Weekend Sun   

A pet friendly Christmas

Don’t be tempted to share your Christmas treats with your pets.


It can be hard to resist those puppy dog eyes once you’ve finished your Christmas feast, but it’s important not to share with your furry friends.

Doing so can have serious health consequences for them.

Animals digest and metabolise food differently to humans, so what might be perfectly fine for us can be poisonous to them, says SPCA Bay of Plenty area manager Sue Kinsella.

“The best way to avoid an expensive emergency trip to the vet this Christmas is to make sure you’re not sharing food with your pets, and that things like chocolate aren’t left under the tree or in a place where they can easily be reached by a curious cat or dog,” say Sue.

Common festive foods that are not safe for pets (sub head)

  •   •  Turkey skin/pork crackling/sausages/fatty meats: these can cause vomiting, bloody diarrhoea and may lead to pancreatitis.

  •   •  Fruit cake and Christmas pudding: raisins and grapes are toxic to cats and dogs’ kidneys. If eaten they can cause lethargy, excessive thirst, vomiting and in serious cases can be fatal.

  •   •  Chocolate: for cats and dogs, chocolate can cause elevated heart rate, seizures, vomiting and diarrhoea.

  •   •  Alcohol and caffeine: these are both toxic for pets.

  •   •  Avocados: these contain persin which causes symptoms ranging from vomiting and diarrhoea to cardiac arrest and death. Birds are particularly sensitive to persin but avocado should not be fed to any pets.

  •   •  Macadamia nuts: can cause vomiting, weakness and tremors if eaten by dogs.

  •   •  Onions and chives: these contain disulphides and sulfoxides, which can damage red blood cells if eaten by cats and dogs.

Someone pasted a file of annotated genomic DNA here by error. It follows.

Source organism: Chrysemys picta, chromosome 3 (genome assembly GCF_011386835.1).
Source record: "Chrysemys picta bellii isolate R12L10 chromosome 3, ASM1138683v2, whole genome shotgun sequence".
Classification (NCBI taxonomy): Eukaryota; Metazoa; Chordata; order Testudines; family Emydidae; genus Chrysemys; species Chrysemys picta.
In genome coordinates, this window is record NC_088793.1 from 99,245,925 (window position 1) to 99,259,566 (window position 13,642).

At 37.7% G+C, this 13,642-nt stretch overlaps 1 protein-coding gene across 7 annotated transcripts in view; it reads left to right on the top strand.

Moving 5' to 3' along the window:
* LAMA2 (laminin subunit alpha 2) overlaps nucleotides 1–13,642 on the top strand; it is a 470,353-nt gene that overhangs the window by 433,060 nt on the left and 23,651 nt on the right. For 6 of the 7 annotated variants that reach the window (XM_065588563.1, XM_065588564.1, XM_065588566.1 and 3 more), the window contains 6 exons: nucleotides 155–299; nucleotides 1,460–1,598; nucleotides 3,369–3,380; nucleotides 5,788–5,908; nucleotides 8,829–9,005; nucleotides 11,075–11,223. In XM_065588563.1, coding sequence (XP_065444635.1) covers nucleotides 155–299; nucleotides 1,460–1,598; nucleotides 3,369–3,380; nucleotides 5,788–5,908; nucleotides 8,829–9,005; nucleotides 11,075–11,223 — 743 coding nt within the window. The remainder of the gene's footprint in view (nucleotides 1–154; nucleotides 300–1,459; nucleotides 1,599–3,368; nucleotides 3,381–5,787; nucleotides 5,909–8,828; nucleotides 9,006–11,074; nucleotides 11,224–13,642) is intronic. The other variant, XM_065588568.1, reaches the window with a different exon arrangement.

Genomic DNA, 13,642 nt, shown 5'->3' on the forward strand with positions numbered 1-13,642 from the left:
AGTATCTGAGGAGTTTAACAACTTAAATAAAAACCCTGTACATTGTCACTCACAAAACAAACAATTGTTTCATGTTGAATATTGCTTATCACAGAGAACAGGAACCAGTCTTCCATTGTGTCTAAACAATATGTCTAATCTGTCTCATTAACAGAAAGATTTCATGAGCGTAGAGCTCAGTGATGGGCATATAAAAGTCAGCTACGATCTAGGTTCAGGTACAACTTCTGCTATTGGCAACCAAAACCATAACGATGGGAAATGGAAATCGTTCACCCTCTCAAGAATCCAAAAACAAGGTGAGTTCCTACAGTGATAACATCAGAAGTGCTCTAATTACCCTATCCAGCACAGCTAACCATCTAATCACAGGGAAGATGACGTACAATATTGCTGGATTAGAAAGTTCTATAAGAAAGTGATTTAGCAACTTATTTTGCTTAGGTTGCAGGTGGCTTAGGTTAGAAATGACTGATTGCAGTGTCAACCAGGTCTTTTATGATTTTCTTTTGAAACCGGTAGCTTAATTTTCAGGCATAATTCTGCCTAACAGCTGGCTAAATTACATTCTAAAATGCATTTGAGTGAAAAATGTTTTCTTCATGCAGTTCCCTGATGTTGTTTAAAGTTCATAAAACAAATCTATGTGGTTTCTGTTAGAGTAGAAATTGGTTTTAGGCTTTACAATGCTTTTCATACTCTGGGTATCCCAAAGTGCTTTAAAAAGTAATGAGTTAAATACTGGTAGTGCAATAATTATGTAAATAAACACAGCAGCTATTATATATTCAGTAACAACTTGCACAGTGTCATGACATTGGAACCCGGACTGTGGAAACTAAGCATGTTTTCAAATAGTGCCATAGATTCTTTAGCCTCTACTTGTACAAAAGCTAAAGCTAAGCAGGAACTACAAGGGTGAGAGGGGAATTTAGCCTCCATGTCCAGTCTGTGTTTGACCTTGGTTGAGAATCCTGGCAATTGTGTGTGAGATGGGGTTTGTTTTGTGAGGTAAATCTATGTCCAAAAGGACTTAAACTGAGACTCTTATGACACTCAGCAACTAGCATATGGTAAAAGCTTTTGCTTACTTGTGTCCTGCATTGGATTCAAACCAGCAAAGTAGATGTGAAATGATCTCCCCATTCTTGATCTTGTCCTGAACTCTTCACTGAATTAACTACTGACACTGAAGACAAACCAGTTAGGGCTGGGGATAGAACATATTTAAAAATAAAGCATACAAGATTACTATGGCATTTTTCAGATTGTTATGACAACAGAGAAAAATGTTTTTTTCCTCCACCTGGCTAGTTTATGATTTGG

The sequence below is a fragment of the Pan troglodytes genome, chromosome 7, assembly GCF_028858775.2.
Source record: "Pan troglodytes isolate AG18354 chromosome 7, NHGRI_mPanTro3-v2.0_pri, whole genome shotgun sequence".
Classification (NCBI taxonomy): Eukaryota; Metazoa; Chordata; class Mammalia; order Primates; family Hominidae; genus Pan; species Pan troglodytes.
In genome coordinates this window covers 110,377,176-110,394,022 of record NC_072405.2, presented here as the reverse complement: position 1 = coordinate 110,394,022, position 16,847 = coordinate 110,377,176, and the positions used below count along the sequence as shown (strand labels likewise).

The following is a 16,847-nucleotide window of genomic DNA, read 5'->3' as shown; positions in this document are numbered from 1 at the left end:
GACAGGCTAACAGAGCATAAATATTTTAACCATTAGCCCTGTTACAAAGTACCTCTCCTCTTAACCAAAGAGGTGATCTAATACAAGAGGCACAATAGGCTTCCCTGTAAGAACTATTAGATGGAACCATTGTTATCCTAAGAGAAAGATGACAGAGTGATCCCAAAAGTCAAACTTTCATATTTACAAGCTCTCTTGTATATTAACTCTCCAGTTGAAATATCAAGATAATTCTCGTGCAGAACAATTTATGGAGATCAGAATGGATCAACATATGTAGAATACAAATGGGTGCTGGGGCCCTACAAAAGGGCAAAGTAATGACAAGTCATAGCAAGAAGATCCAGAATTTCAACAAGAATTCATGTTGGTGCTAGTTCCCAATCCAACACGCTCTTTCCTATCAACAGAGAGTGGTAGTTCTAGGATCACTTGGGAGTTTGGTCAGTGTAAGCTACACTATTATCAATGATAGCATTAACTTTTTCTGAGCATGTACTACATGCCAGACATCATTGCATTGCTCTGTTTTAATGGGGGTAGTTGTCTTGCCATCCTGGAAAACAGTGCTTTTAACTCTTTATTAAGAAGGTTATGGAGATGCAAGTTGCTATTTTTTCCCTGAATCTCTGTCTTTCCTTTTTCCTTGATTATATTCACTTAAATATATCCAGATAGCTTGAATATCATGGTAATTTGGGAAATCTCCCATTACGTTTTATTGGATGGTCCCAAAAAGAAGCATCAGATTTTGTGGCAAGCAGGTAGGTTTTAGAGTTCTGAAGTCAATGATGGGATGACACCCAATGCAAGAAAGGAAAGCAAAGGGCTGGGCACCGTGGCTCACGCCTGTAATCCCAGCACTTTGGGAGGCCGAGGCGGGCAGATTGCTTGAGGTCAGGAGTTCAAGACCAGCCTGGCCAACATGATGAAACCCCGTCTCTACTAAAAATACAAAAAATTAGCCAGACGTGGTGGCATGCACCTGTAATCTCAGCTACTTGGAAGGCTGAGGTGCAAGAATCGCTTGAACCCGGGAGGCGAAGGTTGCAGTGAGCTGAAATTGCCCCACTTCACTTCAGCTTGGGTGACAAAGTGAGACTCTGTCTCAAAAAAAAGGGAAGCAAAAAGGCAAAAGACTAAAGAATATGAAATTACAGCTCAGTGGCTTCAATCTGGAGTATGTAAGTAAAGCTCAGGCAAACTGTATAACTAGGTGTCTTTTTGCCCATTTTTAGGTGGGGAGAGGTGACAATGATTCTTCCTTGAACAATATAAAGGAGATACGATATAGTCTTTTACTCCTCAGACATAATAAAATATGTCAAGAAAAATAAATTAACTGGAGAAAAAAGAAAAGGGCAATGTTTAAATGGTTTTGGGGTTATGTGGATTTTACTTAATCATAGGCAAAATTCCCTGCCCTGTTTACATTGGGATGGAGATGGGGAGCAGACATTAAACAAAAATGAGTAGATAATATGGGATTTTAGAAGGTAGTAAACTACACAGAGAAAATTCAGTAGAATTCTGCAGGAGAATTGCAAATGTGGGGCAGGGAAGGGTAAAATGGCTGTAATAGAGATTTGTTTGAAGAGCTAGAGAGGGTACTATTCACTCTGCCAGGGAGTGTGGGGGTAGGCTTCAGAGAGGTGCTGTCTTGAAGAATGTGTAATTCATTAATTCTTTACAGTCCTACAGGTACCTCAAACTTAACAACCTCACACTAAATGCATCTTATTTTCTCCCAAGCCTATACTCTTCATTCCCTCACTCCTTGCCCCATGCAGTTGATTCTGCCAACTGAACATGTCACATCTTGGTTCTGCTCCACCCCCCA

•   •  Pits and seeds of peaches, plums, persimmons, and apples: these contain a substance that degrades to cyanide, which is toxic. The pits of peaches are also choking hazards that can cause blockages and damage to the intestine.

  •   •  Xylitol (a common ingredient in sugarless treats and sugarless gum): causes hypoglycaemia in dogs, which can lead to seizures and liver failure in severe cases.

  •   •  Sweet-corn cobs: these can cause blockages in the small intestine that may need to be removed surgically. Don’t let dogs chew on the cob.

Decorate with care (sub head)

It’s also important to keep animals safe around your Christmas tree and decorations.

Make sure your tree is safely secured so it won’t topple over. For real trees ensure your animals don’t chew on the fallen needles as the oils can irritate their mouth and if eaten they can cause stomach irritation and vomiting

Also stop your dog or cat from using the tree stand as a water bowl, the bacteria in stagnant water can be harmful. Use a Christmas tree skirt, a plastic bag or cling film to cover the stand.

You also need prevent your animals from chewing on power cords or lights, be careful of sharp and delicate ornaments, monitor lit candles, and skip the tinsel or keep it out of reach to avoid accidental ingestion and costly surgery.

Involving pets in Christmas festivities (sub head)

As much as it’s important to keep your pets safe at Christmas, you can also include them in the festive fun. You can involve your dog by letting them by unwrap their own present, even if the present is a toy they already own, they will love ripping it open and discovering it anew.

You can also freeze kibble or treats in ice or put it into toys so your pets can gradually extract the food.

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